Dynarex Sterile Alcohol Wipes (prep pads)
70% isopropyl alcohol
Saturated with 70% isopropyl alcohol large 100/box
Soft and absorbent, non-woven pad
Gamma Sterilized, Latex Free
Packaging: 100 Per Box
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Frequently Asked Questions
What are some uses for isopropyl alcohol wipes?
Medical practices uses:
There’s a good reason alcohol wipes are a part of most people’s first-aid kits. You can use it for the following medical purposes:
- Antiseptic. Alcohol wipes are a natural bactericidal treatment. This means it kills bacteria but doesn’t necessarily prevent their growth. Rubbing alcohol wipes can also kill fungus and viruses. However, it’s important a person uses a rubbing alcohol wipes concentration of no less than a 50 percent solution. Otherwise, the solution may not effectively kill bacteria.
- Postoperative nausea. An evidence review found the time to relief of postoperative nausea symptoms was 50 percent faster when smelling rubbing alcohol compared to traditional medications used to treat nausea, such as ondansetron (Zofran). Smelling rubbing alcohol can quickly help relieve nausea, usually when you smell a soaked cotton pad or ball.
- Surface disinfectant. You can use alcohol wipes as a disinfectant for items like scissors, thermometers, and other surfaces. However, alcohol isn’t always reliable enough as a hospital-grade disinfectant. It can also damage the protective coating on some items, such as plastic tiles or glasses lenses.
Home health uses:
Most manufacturers sell rubbing alcohol in different formulation strengths, namely 70 or 90 percent rubbing alcohol. As a general rule, 70 percent rubbing alcohol is more friendly for use on your skin.
- Astringent. Alcohol wipes are a natural astringent that can help to tighten pores and leave your skin feeling refreshed. Apply after cleansing your skin and before applying moisturizer or sunscreen. Unfortunately, rubbing alcohol wipes can be very drying to skin so don’t use on any dry areas. Also, applying it after shaving or to open acne areas can cause a burning sensation.
- Deodorant. Rubbing alcohol can be a quick helper if you’re out of deodorant. You can spray directly on your armpit, but avoid after shaving since it can sting. Some people also mix essential oils such as lavender with the alcohol for a skin-soothing scent.
- Evaporating water from the ear. If you’ve got water in your ears from a pool, mix a solution of 1/2 teaspoon rubbing alcohol and 1/2 teaspoon white vinegar. Pour or place the solution using a dropper into your ear while your head is to the side. Allow the solution to drain out. Don’t apply it if you have an ear infection or tear in your eardrum as the solution could go deeper into your ear.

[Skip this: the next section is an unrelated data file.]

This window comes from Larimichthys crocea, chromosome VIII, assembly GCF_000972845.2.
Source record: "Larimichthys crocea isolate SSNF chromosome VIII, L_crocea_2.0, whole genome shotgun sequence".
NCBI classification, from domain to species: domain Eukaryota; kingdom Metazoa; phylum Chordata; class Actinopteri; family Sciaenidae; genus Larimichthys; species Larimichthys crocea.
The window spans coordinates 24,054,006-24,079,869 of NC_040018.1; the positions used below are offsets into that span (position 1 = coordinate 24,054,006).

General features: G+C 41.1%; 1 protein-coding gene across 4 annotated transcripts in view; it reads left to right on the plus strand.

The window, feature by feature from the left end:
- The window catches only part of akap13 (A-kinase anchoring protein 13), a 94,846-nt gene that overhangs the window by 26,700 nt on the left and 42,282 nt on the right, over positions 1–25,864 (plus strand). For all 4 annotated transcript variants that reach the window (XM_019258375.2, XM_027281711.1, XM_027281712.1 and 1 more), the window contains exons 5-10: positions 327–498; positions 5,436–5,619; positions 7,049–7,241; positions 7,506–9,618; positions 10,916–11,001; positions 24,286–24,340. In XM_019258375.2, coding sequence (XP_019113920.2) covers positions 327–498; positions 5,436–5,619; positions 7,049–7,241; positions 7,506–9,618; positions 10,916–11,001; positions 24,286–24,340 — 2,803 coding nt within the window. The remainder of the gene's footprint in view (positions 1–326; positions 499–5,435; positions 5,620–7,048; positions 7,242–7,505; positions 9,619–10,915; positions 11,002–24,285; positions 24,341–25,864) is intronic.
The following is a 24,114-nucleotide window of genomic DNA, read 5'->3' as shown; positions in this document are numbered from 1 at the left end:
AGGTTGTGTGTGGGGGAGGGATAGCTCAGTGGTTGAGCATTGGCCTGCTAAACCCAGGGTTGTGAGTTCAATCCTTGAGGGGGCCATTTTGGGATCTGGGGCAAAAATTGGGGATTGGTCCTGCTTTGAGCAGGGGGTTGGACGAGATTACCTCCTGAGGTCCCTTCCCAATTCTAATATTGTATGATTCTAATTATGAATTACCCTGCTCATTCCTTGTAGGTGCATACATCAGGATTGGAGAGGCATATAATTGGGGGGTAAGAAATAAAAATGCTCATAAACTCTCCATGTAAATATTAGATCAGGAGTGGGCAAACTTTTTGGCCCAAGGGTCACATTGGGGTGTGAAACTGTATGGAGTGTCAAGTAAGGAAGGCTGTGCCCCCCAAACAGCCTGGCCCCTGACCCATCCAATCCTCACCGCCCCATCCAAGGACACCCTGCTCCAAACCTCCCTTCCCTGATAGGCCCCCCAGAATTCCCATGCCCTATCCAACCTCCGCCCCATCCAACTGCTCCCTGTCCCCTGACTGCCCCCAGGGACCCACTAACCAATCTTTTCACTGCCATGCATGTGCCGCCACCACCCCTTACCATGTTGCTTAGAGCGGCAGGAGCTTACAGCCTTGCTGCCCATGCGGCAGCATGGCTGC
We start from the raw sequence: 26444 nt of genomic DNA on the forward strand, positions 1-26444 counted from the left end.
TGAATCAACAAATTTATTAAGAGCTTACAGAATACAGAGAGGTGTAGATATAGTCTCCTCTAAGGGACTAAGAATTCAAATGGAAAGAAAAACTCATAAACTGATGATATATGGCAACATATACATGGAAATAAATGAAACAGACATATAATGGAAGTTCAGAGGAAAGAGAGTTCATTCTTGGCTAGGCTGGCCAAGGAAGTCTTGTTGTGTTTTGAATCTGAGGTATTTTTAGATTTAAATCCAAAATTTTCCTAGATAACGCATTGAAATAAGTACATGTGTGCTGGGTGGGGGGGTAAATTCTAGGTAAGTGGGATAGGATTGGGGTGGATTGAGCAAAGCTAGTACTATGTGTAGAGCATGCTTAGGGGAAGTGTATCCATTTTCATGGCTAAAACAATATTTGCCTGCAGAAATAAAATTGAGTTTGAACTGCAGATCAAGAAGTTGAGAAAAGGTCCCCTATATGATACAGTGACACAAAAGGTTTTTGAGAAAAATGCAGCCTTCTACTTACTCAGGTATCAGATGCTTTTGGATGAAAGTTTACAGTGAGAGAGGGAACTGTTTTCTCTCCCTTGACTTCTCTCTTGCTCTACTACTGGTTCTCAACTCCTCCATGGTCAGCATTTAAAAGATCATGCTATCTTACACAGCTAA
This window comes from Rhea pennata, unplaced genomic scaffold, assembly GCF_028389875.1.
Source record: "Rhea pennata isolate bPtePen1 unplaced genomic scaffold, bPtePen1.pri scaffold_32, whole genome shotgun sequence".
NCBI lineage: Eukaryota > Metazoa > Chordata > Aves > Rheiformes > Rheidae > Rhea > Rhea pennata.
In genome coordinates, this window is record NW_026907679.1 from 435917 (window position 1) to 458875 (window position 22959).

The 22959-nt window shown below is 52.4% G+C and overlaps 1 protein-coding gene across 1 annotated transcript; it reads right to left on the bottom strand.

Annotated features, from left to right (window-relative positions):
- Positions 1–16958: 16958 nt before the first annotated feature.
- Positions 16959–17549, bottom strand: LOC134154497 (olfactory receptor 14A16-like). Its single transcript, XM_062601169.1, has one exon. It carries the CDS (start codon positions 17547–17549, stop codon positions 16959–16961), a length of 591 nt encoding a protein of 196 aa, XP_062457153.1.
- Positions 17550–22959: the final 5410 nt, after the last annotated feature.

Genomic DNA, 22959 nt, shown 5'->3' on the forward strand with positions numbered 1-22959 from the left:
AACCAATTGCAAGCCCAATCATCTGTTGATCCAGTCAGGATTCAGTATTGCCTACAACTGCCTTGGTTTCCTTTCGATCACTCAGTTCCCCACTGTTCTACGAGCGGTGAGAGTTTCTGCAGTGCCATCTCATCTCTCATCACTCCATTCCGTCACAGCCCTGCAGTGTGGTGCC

- Liniment for muscle aches. Applying a cloth soaked in rubbing alcohol on aching muscles can create a cooling sensation and stimulate blood flow to aching areas. Only apply to a small area. Putting alcohol on your entire body could cause harmful neurological effects because your skin can soak it in.
- Shapeable ice packs. Ice packs can become shapeable thanks to rubbing alcohol. To make, combine one part alcohol with three parts water in a well-sealed plastic bag and place in the freezer. Before using, wrap a soft cloth around the bag and apply to any areas that need icing.
What are some warnings for isopropyl alcohol?
- Never drink rubbing alcohol. Doing so can be deadly. You should only use it on your skin and never let children use it without supervision. Also, never use rubbing alcohol topically to reduce fever — it’s ineffective and dangerous to do so.
- Rubbing alcohol is also highly flammable, so never use it near an open flame or high heat.
- If you use rubbing alcohol and have signs of an allergic reaction, such as problems breathing, hives, facial swelling, or swelling of your lips, tongue, or throat, call 911 (or your local emergency number) and seek emergency medical attention.
What are some reasons not to use rubbing alcohol?
Despite what the internet might say, the following aren’t great uses for rubbing alcohol.
- Acne. Use rubbing alcohol with caution on acne-prone skin. The rubbing alcohol can be very drying, which could cause your skin to overproduce oil and worsen blemishes. If you have any open skin areas, the rubbing alcohol could also burn when applied.
- Fever. Parents used to use rubbing alcohol applied to a child’s skin to give off a cooling sensation. However, this method is potentially dangerous because a child’s skin can absorb the alcohol and become toxic. Even adults can have neurological and heart problems from applying alcohol-soaked towels to bare skin.
- Baths. Alcohol baths are dangerous for the same reason as applying alcohol to the skin for fevers. The body may absorb the alcohol and cause toxic symptoms.
- Lice. Although rubbing alcohol can help to kill lice, it can also cause chemical burns on the scalp. Avoid this method in favor of more proven treatments, such as medicated lice shampoos.